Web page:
Goodbye 2020 Thanks For The Pendejadas

Now GTFO With Your Bullshit

Photo by Rakicevic Nenad on

2020 is going to be a year. I will always remember it for obvious reasons. We got hit with something that was out of our control, and we were left to figure out how we were going to make it through this pandemic. Being one of those less fortunate families, it was a fight that we continued to battle with every day. At the beginning and the middle, I lost so many people I was close with along the way. It was making 2020 the most heartbreaking and grieving year I have ever faced. To make matters worst, my family got stuck with other things that were out of our control, as my father suffered a stroke that made him immobilized and bedridden, followed by my Great Aunt’s Stage Four Cancer diagnosis that crippled us financially as even with Healthcare Coverage that only covered a portion of the treatment leaving us paying about 2,000 out of pocket, it had us use royalties from the first book to make it in this pandemic barely. Now being a caretaker for two while looking after my eighty-seven-year-old grandmother, I assure you that her health stays intact as well. The year was full of unfortunate events, not only for us. But for many others, not only in the United States but around the world.

Despite all the negative things that have occurred this year, many unique and positive things also appeared out of the year’s ashes. Starting with my first published book in June. Before the start of the worst in 2019, “Journey Of An Unraveled Road.” Writing the book turned into a journal entry that helped me cope with something I never imagined would happen. Primarily because of the stigmas and perceptions I had about the subject. Discrimination and gaslighting are what I never expected to happen to me, ever in my lifetime. Not only did that occur, but the sexual assault and chauvinistic mentality that I was faced with endured during my employment with Sprint. The truth is that it can affect you in so many ways that you can’t even imagine. The truth is, being open about the previous incidents that sexual assault occurred to me in my childhood and during my college career. It was hard not to blame myself for the mentality that people gained in the workplace. That I was something that liked or would allow. I started to realize at the beginning of my writing career that it’s not your fault, especially with people who should know better.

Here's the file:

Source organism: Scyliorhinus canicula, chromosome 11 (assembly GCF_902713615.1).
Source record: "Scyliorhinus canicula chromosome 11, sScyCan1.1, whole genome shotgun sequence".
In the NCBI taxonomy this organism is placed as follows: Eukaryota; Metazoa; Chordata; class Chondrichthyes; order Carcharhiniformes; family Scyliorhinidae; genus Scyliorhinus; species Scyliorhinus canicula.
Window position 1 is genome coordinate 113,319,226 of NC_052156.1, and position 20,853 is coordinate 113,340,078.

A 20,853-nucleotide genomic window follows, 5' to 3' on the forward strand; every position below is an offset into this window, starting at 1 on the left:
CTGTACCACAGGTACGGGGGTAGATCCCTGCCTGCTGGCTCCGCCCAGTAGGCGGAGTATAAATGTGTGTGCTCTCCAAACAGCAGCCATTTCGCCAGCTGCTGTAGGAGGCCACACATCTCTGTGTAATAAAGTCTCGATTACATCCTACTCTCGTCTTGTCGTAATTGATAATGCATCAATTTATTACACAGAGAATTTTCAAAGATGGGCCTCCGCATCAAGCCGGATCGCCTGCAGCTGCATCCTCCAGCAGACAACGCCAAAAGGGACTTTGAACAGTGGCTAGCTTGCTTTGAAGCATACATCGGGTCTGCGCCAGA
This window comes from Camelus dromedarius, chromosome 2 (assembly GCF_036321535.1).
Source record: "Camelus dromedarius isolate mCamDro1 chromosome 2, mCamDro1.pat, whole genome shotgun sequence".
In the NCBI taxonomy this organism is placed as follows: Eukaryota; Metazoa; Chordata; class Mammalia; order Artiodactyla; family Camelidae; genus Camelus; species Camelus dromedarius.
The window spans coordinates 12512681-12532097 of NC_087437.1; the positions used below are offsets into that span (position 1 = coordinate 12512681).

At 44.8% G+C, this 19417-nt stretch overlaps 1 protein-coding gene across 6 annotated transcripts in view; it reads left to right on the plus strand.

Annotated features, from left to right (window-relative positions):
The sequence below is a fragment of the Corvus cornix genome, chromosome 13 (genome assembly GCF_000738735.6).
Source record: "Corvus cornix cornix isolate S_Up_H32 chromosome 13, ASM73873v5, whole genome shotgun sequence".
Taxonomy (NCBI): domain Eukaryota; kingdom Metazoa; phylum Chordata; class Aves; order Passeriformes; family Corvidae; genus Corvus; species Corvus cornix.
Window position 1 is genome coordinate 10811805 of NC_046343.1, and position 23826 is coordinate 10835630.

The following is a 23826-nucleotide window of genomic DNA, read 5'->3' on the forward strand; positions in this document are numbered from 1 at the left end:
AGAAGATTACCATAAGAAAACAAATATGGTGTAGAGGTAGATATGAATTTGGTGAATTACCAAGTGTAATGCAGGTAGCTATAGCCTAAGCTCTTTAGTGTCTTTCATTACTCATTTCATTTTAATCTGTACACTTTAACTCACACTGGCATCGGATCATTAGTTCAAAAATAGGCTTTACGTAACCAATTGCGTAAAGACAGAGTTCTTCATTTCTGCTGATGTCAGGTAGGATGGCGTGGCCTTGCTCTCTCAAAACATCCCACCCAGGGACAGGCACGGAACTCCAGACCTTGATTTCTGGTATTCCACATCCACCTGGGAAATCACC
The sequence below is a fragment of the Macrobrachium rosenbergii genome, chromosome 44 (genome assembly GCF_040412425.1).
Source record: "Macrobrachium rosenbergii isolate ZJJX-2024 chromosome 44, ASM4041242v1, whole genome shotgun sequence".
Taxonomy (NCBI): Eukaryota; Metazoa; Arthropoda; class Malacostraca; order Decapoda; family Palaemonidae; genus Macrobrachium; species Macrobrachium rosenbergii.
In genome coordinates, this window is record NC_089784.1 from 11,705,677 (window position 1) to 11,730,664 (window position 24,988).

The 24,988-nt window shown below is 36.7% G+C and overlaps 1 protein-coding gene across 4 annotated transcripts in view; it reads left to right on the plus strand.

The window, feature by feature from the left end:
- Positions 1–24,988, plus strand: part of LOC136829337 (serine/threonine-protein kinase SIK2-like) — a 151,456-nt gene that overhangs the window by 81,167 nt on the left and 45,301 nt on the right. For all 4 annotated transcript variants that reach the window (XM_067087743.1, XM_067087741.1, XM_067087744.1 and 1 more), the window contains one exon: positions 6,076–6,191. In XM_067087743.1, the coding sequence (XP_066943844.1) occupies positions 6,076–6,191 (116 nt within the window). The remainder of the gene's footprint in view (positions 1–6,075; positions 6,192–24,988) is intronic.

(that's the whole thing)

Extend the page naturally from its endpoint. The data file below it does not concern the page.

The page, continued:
Writing the book made me realize that the traumas that occurred in the current triggered the past—having me make the classic mistake of engaging in emotional crutches to numb the pain and the PTSD of my past life. Which it helps for a bit, but in the end, it had my meltdown in the middle of 2019, which is what inspired me to complete the book. Still, in the idealism that it was just a journal entry, my dear friend Dr. Taylor got me in touch with her publisher. And the rest was history. In a literal sense, because the truth is, I was still insecure about getting my book published. Thinking about what if’s is what almost held me back from it. But with the push of those around me and those who I lost before the pandemic. I swallowed my insecurities and moved forward.

It was about a year later that I began writing again. As the loss of so many loved one’s due to the pandemic temporarily crippled me emotionally. But the truth is, I started realizing that the advice I gave in “Journey” was the advice I was following. Standing for myself and the acts of negativity and fighting for those who couldn’t fight for themselves—having been a Uber driving being the outlet of helping those in crisis. Starting with victims of sexual assault and staying by them through the whole process. Guiding them and emotionally preparing them to let the authorities know, which in many cases began with a violent encounter. To stop domestic violence that occurred in public. Which sometimes was as simple as saying help is on the way. To physically stopping it when things got worst. Which is 2020, I learned something about myself. That I didn’t just have bravery, I gained courage. And the most significant courageous act I’ve done, I have to say. It is in two different accounts, saving two dogs’ lives from mauling each other due to the tangled chain and saving a rooster. That is now my pet rooster Pedro, from getting eaten alive by another dog. Which one thing that I also learned in 2020 is altruism is a nearly extinct act. Especially when the world is suffering in a pandemic, and many tend to worry about their livelihood and forget the suffering or hardship of others. There were very few who stepped to help others. It was my turn to do the same. And with a tight budget and trying to survive. I realized that thanking those fellow essential workers for all that they do was enough for them to make their day better. After dealing with the emotional outburst and the belittling of those who didn’t have to put their lives at risk.